The overall listening performance was OK, but not as good as the other Proj-Ject turntables CHOICE has tested previously.

The panel commented that it produced a solid and crisp sound, with a fairly natural sound that's faithful to the original content.

What's not to like?

  • The remote. It's a frustratingly good idea that falls short in design and implementation. The icons and paint finish on the remote look like it was an afterthought, with long words that cross from one button to another. Also, the off button would have been a better idea if it actually turned the turntable off, rather than just shutting off the front panel LCD screen.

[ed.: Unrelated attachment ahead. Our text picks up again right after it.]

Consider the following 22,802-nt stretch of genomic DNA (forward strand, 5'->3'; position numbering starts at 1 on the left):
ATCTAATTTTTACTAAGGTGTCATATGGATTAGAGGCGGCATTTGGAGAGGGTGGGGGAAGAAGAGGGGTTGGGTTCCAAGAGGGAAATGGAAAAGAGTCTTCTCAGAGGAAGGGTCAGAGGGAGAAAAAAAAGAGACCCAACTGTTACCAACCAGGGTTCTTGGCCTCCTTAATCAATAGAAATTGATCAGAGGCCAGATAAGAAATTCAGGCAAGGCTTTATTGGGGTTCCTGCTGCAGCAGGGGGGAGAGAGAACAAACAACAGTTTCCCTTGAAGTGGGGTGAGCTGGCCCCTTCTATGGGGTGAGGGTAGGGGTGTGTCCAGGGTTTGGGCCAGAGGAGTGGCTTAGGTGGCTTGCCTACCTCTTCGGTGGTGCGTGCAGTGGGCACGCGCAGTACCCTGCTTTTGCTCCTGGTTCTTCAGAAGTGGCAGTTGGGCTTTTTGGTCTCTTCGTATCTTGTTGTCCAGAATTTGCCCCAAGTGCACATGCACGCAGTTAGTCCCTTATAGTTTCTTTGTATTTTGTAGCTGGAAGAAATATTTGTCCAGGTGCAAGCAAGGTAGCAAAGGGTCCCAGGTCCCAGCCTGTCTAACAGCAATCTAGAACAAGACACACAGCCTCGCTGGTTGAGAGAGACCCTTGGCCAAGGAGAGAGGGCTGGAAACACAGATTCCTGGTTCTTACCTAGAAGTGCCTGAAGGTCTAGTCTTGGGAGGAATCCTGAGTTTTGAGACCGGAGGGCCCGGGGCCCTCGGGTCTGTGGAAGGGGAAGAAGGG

• While the Bluetooth connectivity to play music from a smartphone is very handy, support for Bluetooth speakers or headphones when playing records would have increased its versatility even further.
  • Track force weight and anti-skate. Our tester noted that Pro-Ject have implemented several ways to carry out this very important task on different models, and the solution for the Pro-Ject Jukebox E isn't one that we feel is ideal. The adjustment virtually ensures that an absolute correct weight be impossible due to the lug nut requiring tightening, which moves the weight towards the cartridge.
  • Price. While it's easy to see where the price comes from with all the extra features and functions on offer, if you don't use them all, you should go with something like the Pro-Ject Debut or Pro-Ject Essential III.